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Sexual Assault and Rape

What to Do if You've Been Sexually Assaulted or Raped

If you have been sexually assaulted or raped or think you have been, first, you must overcome the stigma of reporting the event. The stigma of reporting a sexual assault or rape for both women and men is not as great as it once was, and this change works in favor of the victim. The women's movement and the media have done a great deal to remove the stigma of being a victim of sexual assault.
 

  • If sexual assault has taken place, you should report the crime for many important reasons, including the following:
    • To keep the same person from assaulting others
    • To provide psychological closure for you
    • To rule out medical problems related to the assault
  • Sexual assault is an emotionally charged crime in which advocacy for victims is strong. Many people involved in sexual assault work have been victims of sexual assault themselves. These people take on the role of advocates and serve as support for victims of sexual assault. Special sexual assault exam centers have been set up in most cities to work with victims of sexual assault in a sensitive manner.
  • Report sexual assault to law enforcement as soon as possible. Although you may have many reasons for delay (such as fear, guilt, and confusion), any delay in reporting can and will be regarded as suspect and inevitably used to imply that you are making a false allegation.
  • Tell family and friends immediately, and inform law enforcement at the same time. Family and friends can be helpful during the most difficult early moments after an assault.
  • Use these steps in reporting sexual assault:
    • When reporting sexual assault, document as many details as possible, including what happened, when it happened, anything that was said by you or the assailant, your attempts to resist the assault, any marks you might have left on the assailant, any weapons that were used, and other injuries you sustained -- as soon as possible. Accurate recall of events will fade quickly, and documentation in sufficient detail soon after an incident is thought of as more reliable evidence in the legal proceedings that will follow.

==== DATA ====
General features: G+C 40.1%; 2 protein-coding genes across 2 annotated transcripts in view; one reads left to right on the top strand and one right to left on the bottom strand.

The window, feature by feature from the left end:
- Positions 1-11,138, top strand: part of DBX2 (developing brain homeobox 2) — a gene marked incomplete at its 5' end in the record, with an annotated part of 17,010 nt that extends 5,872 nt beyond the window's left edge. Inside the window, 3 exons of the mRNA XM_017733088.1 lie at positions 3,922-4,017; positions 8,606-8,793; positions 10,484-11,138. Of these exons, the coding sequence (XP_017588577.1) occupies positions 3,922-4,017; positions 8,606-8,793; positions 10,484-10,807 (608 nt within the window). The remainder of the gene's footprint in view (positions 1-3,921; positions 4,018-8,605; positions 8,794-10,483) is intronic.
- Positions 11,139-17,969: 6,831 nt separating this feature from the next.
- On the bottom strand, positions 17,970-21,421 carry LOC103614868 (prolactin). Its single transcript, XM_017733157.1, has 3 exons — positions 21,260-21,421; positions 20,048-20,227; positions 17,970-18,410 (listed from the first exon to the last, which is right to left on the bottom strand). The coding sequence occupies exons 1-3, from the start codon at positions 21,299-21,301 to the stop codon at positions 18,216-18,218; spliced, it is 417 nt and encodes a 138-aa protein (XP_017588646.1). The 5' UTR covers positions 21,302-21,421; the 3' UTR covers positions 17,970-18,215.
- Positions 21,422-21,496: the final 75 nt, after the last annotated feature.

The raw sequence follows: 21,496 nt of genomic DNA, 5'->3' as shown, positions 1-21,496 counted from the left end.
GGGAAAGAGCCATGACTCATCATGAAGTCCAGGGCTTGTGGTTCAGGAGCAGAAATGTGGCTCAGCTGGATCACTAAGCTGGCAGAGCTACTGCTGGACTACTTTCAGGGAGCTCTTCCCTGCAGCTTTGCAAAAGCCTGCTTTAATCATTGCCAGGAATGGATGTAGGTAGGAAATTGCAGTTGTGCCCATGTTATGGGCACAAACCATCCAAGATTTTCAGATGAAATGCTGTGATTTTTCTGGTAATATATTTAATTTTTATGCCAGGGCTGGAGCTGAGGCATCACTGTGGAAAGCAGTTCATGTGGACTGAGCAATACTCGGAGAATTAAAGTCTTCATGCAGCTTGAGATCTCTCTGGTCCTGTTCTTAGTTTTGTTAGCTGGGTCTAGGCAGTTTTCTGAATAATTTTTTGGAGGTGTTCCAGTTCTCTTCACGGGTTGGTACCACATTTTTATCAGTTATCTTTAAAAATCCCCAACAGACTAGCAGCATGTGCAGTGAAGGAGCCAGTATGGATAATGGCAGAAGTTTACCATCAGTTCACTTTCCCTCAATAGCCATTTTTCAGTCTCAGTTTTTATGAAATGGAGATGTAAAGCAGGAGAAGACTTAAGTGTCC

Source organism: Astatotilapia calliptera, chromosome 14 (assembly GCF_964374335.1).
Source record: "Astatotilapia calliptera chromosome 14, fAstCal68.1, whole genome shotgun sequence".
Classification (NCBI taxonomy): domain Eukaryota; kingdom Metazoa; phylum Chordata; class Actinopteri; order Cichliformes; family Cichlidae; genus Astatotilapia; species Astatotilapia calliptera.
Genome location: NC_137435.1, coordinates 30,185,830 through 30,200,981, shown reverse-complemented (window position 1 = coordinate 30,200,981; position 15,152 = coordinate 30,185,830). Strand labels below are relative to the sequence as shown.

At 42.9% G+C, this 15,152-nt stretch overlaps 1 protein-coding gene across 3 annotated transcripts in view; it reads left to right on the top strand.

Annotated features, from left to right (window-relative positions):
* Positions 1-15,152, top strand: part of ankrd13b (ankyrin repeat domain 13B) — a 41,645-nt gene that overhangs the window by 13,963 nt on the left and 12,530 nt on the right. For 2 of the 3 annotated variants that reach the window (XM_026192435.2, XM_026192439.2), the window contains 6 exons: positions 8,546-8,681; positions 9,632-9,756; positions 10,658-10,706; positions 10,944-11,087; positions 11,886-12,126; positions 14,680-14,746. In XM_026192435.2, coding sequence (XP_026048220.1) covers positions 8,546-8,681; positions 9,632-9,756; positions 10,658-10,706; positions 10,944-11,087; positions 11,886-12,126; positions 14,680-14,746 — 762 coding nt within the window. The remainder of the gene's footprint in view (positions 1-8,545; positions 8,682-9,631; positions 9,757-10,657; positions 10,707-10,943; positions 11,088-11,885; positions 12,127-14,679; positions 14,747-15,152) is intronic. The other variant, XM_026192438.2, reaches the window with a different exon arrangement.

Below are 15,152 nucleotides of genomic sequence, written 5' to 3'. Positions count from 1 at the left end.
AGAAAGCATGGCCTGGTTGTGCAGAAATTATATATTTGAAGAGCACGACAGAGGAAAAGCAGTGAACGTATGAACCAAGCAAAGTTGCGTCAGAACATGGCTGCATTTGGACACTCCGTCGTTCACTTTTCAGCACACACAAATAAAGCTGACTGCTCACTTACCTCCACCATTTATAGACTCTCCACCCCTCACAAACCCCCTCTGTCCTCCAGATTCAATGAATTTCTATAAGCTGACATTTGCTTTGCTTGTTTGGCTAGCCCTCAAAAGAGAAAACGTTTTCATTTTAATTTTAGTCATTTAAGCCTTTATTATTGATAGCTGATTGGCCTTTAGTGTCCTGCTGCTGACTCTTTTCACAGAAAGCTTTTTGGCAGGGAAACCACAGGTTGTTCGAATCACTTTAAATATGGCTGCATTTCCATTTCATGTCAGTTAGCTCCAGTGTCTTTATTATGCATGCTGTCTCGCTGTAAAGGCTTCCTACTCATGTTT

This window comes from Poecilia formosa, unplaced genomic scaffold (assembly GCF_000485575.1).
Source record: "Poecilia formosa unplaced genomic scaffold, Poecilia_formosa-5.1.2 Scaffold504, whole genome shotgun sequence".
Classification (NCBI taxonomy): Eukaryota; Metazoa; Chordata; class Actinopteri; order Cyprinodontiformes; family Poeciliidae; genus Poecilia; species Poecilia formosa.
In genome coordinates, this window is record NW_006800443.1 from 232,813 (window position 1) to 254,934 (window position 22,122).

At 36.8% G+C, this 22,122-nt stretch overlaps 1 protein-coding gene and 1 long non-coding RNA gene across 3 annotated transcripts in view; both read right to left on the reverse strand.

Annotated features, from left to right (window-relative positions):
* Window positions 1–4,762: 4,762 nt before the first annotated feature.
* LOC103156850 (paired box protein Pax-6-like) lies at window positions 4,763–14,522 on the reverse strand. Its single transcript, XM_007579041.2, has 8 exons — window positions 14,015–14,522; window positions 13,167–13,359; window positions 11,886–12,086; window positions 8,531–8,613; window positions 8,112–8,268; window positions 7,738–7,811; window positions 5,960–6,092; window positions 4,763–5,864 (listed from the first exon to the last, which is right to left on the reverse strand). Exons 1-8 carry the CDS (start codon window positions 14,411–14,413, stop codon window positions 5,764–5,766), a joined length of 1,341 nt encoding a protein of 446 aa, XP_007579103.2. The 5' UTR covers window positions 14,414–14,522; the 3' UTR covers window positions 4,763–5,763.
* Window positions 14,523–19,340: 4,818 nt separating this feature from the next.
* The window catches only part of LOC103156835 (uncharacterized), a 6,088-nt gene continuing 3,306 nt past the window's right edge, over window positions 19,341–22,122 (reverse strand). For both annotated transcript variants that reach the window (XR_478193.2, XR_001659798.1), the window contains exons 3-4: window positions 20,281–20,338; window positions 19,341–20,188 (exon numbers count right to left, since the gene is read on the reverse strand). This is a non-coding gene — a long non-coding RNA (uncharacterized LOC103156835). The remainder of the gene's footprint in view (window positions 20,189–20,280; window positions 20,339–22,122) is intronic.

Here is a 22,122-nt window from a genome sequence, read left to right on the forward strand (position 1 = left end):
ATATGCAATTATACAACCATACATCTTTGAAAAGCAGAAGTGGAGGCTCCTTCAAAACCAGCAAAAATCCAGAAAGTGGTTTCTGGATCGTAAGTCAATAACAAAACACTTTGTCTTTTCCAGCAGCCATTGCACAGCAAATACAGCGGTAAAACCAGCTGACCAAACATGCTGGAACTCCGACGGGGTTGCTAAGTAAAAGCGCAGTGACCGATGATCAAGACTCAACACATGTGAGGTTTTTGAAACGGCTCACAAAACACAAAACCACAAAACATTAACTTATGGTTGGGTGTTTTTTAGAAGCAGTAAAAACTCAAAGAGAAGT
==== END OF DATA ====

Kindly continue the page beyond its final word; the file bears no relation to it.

• Note the location and time of any events. Describe the number and characteristics of the assailant or assailants. Write down as much detail as possible about the circumstances surrounding the assault as soon as possible after the assault. Make an effort to recall each and every aspect of what occurred during the assault and turn over this information to law enforcement. Maintain as much evidence as possible in its intact state. Do not wipe away or throw away any secretions that can be identified. Do not wash or change clothing, bedding, furniture, or any fabric. Put these items into dry paper bags and seal them.
    • Resist the strong urge to clean up by washing, showering, and douching. You will be given a special sexual assault exam by trained health professionals at a hospital, and specimens that will be collected are very important in proving the guilt of the assailant. Many of these specimens contain DNA evidence that can provide conclusive proof of the identity of the assailant.

 

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